These dogs do not ask for anything in return after risking their lives to reduce the negative impact of arson in their communities. The monument design is a standing fire fighter looking down on his Labrador Retriever (2011 Hero Dog Award winner Sadie served as model!), who is looking back up at his handler ready to work.  The monument is titled “From Ashes to Answers.”

I hope you will join us here in Washington, DC on October 23rd, to help call attention to the nation's arson dogs and thank the men and women who train and care for these four-legged heroes who do so much to protect families and communities across America!

With best wishes,

Dr. Robin Ganzert
President and CEO

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Check Your Pet Treats - Mysterious Outbreak of Illnesses Tied to Jerky Treats Made in China - 600 Pets Have Died and More Than 3,600 Have Been Sickened

Nearly 600 pets have died and more than 3,600 have been sickened in an ongoing, mysterious outbreak of illnesses tied to jerky treats made in China, federal animal health officials said Tuesday.

Most of the cases have been in dogs of all breeds, ages and sizes — although 10 cats have been sickened, too — after eating chicken, duck and sweet potato jerky treats. The pace of the reported illnesses appears to have slowed, but federal Food and Drug Administration officials are now seeking extra help from veterinarians and pet owners in solving the ongoing puzzle.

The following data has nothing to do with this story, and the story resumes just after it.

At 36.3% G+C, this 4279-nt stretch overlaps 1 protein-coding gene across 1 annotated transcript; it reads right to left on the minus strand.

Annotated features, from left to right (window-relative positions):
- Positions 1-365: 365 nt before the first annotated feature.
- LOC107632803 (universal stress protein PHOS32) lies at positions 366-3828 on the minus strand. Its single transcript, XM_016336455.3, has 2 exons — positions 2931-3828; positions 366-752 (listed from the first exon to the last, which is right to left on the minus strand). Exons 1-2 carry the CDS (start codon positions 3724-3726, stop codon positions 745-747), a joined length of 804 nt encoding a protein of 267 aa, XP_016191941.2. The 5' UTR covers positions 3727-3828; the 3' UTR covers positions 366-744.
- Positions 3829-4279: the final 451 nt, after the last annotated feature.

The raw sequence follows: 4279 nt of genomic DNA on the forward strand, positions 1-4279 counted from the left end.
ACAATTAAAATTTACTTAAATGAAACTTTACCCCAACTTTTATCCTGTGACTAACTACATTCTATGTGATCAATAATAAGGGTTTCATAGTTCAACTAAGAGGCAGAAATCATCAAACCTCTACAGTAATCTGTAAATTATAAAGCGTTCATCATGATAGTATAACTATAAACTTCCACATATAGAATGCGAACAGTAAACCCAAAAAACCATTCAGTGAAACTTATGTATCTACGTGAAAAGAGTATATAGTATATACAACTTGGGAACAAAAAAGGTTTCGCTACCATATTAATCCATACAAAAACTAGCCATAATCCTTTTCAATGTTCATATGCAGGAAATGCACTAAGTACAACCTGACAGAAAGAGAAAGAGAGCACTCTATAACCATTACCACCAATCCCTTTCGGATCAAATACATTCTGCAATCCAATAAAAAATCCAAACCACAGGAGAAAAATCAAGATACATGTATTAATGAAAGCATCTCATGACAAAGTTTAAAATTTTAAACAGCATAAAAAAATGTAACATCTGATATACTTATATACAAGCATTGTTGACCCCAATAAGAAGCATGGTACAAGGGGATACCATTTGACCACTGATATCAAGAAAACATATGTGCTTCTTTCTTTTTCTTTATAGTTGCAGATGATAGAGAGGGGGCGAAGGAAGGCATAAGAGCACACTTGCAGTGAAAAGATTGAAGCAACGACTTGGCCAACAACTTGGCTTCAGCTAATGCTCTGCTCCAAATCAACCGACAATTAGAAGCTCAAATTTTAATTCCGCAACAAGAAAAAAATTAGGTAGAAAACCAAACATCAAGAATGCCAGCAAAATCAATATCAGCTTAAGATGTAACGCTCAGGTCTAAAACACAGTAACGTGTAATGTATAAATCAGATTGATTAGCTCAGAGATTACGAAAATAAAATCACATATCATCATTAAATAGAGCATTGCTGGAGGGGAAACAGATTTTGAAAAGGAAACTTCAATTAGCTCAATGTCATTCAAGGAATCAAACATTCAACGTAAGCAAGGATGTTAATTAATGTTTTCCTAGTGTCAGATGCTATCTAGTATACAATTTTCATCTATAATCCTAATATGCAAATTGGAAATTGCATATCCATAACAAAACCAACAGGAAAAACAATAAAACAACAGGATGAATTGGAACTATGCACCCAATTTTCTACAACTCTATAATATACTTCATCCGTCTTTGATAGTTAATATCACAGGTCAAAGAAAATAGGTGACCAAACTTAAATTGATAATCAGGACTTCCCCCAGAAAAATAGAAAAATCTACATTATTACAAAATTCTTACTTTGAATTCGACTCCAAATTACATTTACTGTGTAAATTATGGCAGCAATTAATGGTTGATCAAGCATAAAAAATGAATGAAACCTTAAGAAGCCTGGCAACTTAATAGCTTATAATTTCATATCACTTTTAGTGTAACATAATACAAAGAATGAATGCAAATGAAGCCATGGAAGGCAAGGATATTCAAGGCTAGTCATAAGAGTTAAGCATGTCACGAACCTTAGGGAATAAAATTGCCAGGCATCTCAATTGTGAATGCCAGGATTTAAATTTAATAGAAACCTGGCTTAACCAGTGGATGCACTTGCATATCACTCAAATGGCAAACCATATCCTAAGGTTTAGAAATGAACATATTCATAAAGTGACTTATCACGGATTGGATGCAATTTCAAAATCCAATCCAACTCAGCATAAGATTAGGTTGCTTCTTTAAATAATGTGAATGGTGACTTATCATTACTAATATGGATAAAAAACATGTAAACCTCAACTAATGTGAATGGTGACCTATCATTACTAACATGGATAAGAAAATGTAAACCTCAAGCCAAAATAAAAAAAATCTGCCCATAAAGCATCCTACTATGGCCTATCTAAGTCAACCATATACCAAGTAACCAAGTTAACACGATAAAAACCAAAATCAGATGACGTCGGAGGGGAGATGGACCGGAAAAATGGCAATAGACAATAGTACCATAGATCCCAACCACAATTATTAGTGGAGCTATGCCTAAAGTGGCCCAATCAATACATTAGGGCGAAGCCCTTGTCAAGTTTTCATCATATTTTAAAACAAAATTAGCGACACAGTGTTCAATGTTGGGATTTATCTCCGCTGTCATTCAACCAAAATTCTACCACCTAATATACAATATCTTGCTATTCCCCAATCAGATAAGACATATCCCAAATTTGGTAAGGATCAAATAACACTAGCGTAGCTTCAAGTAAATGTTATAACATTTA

“To date, testing for contaminants in jerky treats has not revealed a cause for the illnesses,” Martine Hartogensis, a deputy director for the FDA’s Center for Veterinary Medicine, said in the new report. “Despite these warnings, we have continued to receive reports of illnesses in both cats and dogs.”

The new numbers are up from some 500 deaths and 3,200 illnesses tallied in January, but the rate of reports has fallen sharply since then, mostly because two of the largest sellers of pet jerky treats announced recalls    tied to the presence of unapproved antibiotic residue detected in the products.

FDA officials don’t think that antibiotic residue is the big problem that has stumped the agency since 2007, when pet owners started reporting their animals were suffering gastrointestinal and kidney problems after eating the popular jerky treats.

Instead, it’s likely that the recall of Nestle Purina PetCare Co.’s Waggin Train and Canyon Creek Ranch treats, plus Del Monte Corp.’s Milo’s Kitchen Chicken Jerky and Chicken Grillers home-style dog treats simply resulted in fewer treats being available. Three other smaller retailers also recalled the treats because of the problem.

In fact, FDA officials remain as uncertain as ever about the source of the problem that has led to reports of illnesses and warnings about the possibility of Fanconi syndrome and other kidney problems in animals that ate jerky treats.

“We still are extensively testing treats for a number of things,” Hartogensis told NBC News. “We do seem to be getting some leads, but we still have a little bit of a ways to go.”

Kendal Harr, a veterinary clinical pathologist who has been tracking the problem, says that the specific compound responsible for the illnesses continues to elude experts.